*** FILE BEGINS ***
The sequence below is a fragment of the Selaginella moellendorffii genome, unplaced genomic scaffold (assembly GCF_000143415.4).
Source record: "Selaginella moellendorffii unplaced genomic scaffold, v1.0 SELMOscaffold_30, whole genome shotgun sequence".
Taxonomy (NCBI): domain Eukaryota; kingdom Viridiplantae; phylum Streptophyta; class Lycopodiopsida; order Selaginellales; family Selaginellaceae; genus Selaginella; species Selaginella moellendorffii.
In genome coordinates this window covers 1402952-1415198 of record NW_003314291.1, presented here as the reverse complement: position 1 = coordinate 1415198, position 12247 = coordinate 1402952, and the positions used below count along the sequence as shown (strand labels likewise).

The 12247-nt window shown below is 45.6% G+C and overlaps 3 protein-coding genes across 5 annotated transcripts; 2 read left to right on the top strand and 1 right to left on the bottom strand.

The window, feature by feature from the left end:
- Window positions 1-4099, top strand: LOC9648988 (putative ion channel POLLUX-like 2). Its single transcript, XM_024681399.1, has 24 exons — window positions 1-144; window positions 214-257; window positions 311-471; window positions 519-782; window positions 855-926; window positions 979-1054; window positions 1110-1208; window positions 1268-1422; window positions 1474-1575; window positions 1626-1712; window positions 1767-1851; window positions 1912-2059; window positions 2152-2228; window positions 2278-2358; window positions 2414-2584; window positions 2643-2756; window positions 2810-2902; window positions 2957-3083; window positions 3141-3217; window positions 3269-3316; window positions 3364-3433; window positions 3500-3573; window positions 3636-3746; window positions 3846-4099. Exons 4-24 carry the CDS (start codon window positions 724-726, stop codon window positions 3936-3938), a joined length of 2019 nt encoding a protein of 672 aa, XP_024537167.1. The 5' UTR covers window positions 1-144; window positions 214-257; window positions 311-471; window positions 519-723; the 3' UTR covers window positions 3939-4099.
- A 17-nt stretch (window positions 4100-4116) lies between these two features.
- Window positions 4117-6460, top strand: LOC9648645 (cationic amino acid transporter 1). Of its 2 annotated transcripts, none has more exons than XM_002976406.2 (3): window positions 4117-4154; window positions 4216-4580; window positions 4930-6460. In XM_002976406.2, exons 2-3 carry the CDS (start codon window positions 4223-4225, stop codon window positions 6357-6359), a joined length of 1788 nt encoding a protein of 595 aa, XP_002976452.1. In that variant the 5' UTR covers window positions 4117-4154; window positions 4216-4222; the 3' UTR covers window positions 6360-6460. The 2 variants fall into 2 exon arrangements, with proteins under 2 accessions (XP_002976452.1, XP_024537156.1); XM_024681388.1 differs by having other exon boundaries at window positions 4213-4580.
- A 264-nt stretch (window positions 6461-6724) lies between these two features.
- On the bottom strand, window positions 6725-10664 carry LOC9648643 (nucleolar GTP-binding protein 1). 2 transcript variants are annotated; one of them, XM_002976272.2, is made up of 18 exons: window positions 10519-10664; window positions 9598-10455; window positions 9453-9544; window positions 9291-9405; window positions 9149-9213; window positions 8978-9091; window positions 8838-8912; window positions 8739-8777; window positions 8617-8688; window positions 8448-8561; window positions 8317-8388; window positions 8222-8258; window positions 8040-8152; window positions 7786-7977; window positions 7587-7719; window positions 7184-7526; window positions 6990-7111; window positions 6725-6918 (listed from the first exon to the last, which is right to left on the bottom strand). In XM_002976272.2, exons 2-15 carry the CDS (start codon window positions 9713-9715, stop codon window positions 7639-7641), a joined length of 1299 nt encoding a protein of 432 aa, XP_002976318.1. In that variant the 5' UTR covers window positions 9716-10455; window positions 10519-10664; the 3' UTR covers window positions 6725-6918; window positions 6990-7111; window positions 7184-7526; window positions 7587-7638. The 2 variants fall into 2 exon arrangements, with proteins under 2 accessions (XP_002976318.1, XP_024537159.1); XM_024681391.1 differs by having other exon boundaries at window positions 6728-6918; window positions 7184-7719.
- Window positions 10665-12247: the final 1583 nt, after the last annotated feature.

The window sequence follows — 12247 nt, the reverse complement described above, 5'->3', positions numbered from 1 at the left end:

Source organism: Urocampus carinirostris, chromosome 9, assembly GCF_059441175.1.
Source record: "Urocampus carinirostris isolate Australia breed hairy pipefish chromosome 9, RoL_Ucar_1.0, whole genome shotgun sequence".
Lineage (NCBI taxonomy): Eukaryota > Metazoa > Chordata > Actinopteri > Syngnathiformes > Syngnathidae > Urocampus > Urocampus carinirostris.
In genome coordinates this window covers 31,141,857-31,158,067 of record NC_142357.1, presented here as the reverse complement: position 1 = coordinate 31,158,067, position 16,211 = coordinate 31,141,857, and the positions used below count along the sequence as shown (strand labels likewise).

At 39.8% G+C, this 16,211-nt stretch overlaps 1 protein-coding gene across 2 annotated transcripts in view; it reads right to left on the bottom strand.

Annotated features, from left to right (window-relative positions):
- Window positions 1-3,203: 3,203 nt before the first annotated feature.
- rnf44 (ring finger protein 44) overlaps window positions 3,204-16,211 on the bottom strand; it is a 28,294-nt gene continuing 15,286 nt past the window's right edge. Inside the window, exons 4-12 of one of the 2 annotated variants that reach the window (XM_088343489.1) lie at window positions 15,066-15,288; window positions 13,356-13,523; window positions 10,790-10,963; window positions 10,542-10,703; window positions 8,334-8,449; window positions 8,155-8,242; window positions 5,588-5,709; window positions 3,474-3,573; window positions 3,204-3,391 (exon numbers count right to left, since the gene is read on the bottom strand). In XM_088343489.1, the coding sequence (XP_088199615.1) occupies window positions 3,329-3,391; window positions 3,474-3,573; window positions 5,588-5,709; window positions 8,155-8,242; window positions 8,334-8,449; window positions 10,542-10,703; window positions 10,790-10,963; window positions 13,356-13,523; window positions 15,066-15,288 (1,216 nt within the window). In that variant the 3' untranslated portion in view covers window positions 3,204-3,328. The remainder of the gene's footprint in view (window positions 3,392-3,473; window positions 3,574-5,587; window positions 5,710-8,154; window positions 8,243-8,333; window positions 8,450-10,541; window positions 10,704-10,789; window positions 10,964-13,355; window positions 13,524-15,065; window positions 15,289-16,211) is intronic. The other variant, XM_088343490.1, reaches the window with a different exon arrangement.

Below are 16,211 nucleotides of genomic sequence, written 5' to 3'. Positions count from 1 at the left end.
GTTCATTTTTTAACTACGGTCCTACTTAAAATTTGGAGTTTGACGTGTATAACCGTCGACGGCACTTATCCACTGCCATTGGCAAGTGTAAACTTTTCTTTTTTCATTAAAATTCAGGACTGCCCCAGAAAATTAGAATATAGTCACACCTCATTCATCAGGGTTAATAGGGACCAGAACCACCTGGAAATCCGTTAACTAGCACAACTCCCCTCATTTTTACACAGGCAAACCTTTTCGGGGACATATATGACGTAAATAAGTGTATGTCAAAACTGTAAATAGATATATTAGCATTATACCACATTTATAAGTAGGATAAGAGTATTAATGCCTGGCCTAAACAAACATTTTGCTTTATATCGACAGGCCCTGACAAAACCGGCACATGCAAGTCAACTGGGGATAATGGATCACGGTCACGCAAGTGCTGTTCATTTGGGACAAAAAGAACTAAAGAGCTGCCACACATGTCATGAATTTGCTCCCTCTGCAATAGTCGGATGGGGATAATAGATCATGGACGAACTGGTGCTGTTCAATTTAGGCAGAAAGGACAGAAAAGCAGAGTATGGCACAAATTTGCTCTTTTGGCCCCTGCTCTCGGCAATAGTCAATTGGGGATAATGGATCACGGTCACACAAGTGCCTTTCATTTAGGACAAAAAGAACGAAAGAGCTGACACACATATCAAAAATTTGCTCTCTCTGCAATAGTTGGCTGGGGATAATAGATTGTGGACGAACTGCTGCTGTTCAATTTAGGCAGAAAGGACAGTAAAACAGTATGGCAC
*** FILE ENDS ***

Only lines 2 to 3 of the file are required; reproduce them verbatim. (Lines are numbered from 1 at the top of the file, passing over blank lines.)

Source record: "Selaginella moellendorffii unplaced genomic scaffold, v1.0 SELMOscaffold_30, whole genome shotgun sequence".
Taxonomy (NCBI): domain Eukaryota; kingdom Viridiplantae; phylum Streptophyta; class Lycopodiopsida; order Selaginellales; family Selaginellaceae; genus Selaginella; species Selaginella moellendorffii.